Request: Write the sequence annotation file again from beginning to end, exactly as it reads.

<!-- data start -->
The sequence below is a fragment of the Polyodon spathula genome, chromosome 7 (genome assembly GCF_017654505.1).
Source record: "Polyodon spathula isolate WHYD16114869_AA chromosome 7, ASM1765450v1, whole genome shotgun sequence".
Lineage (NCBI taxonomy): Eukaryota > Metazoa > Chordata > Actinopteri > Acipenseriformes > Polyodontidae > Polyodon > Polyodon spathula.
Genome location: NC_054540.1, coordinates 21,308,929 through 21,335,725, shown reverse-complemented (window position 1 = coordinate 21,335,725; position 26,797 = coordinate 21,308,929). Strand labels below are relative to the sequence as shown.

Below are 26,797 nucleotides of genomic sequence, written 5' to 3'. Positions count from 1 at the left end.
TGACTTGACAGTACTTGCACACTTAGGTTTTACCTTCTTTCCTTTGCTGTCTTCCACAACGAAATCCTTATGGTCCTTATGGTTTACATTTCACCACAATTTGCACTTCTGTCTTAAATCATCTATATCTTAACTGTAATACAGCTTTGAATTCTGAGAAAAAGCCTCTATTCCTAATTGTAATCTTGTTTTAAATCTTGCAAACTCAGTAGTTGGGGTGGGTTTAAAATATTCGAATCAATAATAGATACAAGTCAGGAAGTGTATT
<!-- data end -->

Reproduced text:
The sequence below is a fragment of the Polyodon spathula genome, chromosome 7 (genome assembly GCF_017654505.1).
Source record: "Polyodon spathula isolate WHYD16114869_AA chromosome 7, ASM1765450v1, whole genome shotgun sequence".
Lineage (NCBI taxonomy): Eukaryota > Metazoa > Chordata > Actinopteri > Acipenseriformes > Polyodontidae > Polyodon > Polyodon spathula.
Genome location: NC_054540.1, coordinates 21,308,929 through 21,335,725, shown reverse-complemented (window position 1 = coordinate 21,335,725; position 26,797 = coordinate 21,308,929). Strand labels below are relative to the sequence as shown.

Below are 26,797 nucleotides of genomic sequence, written 5' to 3'. Positions count from 1 at the left end.
TGACTTGACAGTACTTGCACACTTAGGTTTTACCTTCTTTCCTTTGCTGTCTTCCACAACGAAATCCTTATGGTCCTTATGGTTTACATTTCACCACAATTTGCACTTCTGTCTTAAATCATCTATATCTTAACTGTAATACAGCTTTGAATTCTGAGAAAAAGCCTCTATTCCTAATTGTAATCTTGTTTTAAATCTTGCAAACTCAGTAGTTGGGGTGGGTTTAAAATATTCGAATCAATAATAGATACAAGTCAGGAAGTGTATT